Once upon a time, in those halcyon days before the internet and skinny jeans and Instagram, I had a lot of ideas about what growing up would look like. I was pretty sure I'd be married by twenty-one and I had big plans for the boatload of children I'd have. It was also part of the plan to get a college degree, which would effectively prepare me to homeschool all those kids Prince Charming and I would bring into the world.
Forty-year old me is kind of glad most of those plans didn't materialize.
I graduated from college with a regular B.A. and not the elusive MRS., which contrary to all feminist movements on my campus, I had been very eager to achieve by the end of that four years. And, then, after seven years of the single life, living in a handful of cities, traveling to a few different countries, making friends that are still like family to me, I got engaged in a pink castle in Sweden one month before I turned 29. Literally the brink of spinsterhood.
My ovaries being a little older than I thought they'd be when starting a family, I was motivated to add to our tribe pretty soon after tying the knot. It took longer than I thought, but a little more than two years into being a wife, I become a mom.
I was pregnant four times in five years and then Mae was born almost four years after Sam.
When Mae was two and I was thirty-seven, I started dreaming about another baby. I'm pretty sure that there could be a case made for that early baby stage being a kind of addiction. Once they start walking and talking, it's easy to begin reminiscing about those sweet days rocking a tiny baby to sleep, listening to their coos before they have words, and being enamored with that toothless smile that's gone before you're ready. But, then you realize that the only way to satiate that addiction is to keep having babies and eventually that just doesn't make sense anymore.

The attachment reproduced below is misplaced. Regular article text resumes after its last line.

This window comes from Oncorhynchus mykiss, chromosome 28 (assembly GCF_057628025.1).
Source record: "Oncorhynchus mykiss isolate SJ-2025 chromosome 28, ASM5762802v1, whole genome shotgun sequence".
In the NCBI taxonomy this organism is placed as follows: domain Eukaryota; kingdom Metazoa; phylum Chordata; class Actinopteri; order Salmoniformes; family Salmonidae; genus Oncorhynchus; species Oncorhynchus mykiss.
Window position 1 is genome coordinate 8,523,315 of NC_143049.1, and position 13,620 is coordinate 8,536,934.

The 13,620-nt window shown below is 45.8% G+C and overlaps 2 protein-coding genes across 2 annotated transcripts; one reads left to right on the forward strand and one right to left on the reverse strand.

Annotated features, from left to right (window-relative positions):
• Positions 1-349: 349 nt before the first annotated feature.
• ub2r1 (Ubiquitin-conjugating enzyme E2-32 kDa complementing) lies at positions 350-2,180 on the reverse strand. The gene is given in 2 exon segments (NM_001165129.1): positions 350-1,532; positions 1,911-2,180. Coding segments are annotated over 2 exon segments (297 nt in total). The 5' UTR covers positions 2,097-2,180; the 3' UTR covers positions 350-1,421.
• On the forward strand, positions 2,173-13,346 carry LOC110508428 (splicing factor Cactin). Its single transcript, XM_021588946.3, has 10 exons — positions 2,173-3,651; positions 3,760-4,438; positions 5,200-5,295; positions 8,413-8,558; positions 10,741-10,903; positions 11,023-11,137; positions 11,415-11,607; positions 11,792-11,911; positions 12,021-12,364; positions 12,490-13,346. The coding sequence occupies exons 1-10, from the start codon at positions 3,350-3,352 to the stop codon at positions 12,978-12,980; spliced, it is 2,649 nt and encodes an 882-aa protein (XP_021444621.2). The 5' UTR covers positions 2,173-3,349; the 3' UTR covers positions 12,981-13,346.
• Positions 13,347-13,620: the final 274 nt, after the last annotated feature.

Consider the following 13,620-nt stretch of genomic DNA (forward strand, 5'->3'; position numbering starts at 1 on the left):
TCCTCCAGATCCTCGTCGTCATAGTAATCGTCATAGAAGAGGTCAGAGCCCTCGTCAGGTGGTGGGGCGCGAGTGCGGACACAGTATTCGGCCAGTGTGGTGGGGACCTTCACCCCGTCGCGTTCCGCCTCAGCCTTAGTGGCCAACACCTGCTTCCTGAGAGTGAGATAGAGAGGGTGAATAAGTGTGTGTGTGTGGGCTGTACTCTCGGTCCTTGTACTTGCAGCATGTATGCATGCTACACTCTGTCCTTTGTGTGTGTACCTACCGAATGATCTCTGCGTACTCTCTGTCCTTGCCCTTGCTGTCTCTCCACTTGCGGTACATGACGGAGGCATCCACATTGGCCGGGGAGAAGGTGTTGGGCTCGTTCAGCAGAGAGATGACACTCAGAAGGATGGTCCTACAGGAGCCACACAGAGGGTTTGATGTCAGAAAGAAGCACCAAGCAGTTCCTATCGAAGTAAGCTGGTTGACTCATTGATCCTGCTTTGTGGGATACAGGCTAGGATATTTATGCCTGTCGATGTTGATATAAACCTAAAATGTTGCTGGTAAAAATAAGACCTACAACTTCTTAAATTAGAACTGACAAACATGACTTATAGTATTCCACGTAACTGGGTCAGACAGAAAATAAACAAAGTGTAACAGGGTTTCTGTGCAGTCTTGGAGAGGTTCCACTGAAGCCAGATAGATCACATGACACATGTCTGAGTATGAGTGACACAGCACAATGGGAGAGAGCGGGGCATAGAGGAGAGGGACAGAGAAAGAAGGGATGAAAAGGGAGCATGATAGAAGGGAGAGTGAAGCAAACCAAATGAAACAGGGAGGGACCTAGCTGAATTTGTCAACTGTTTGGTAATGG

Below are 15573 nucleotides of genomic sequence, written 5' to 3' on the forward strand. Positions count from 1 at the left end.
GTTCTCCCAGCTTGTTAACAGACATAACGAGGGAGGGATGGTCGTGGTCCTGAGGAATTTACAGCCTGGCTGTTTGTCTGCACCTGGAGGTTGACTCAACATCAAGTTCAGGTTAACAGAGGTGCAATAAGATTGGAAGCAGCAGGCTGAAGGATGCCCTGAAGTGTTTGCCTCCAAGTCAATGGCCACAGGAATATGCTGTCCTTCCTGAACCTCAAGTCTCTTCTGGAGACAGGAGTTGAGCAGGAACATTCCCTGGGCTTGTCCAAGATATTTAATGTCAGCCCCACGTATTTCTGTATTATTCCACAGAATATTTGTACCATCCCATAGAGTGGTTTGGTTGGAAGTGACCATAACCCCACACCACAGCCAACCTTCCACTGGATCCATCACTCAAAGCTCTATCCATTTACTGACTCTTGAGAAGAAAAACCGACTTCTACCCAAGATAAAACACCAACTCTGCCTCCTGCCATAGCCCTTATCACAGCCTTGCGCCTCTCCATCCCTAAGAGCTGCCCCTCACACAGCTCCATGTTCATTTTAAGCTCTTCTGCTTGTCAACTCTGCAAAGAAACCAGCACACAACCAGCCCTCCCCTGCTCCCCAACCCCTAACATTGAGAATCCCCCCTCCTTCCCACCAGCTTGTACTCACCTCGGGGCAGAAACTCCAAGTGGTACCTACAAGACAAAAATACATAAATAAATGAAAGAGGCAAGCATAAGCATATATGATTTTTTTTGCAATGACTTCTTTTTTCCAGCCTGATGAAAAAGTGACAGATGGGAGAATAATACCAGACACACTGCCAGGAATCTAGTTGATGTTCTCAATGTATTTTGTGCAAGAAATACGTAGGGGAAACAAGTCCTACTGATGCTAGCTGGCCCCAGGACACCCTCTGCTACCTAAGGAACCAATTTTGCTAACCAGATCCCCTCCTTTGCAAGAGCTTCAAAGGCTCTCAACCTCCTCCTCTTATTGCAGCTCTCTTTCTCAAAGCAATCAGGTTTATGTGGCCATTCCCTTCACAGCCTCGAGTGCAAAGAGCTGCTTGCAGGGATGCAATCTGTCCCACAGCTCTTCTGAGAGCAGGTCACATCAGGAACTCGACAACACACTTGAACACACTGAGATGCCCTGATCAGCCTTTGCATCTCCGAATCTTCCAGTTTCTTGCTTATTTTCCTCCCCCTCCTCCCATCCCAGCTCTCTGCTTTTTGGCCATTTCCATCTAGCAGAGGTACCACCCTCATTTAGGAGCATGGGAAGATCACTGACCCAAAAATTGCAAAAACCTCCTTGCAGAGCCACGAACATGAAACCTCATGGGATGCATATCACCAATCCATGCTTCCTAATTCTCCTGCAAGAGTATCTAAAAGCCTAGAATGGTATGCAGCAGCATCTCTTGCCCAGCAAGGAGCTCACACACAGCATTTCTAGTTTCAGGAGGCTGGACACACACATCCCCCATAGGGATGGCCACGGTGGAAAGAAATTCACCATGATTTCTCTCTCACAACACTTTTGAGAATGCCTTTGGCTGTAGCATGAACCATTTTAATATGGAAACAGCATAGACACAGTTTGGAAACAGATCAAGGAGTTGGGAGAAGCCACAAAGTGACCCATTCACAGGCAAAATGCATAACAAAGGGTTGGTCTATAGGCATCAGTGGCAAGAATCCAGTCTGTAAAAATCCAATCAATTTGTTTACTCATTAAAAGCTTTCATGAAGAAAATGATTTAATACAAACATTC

But, and I'm getting to why I started typing this little post out at all, that same summer of being overwhelmed with the desire for another babe, the opportunity to help get a small non-profit off the ground came along. Without my realizing it, a gradual replacing of desires happened. Instead of pining for a baby, I found myself heart-deep in creating a respite for women whose pregnancies and births were much different experiences than mine had been.
It turned out that instead of my being given another baby, I was given the chance to advocate for other women to have theirs. And, almost four years later, I see how that was the best thing, despite being so different from what I'd thought I wanted.
Lately, I keep making new plans for myself and plotting out what I think should be my next steps. But, I'm less sure of my life-planning skills than I was at twenty-one. Some days that feels terrible. But, other days, there's comfort knowing that the verse we all loved to quote about God giving us the desires of our hearts if we would just trust in Him, actually has more to do with His desires becoming ours than the other way around.
And that's good news, because if Myers-Briggs and the Enneagram have taught me anything, it's that I wouldn't have survived homeschooling fourteen children.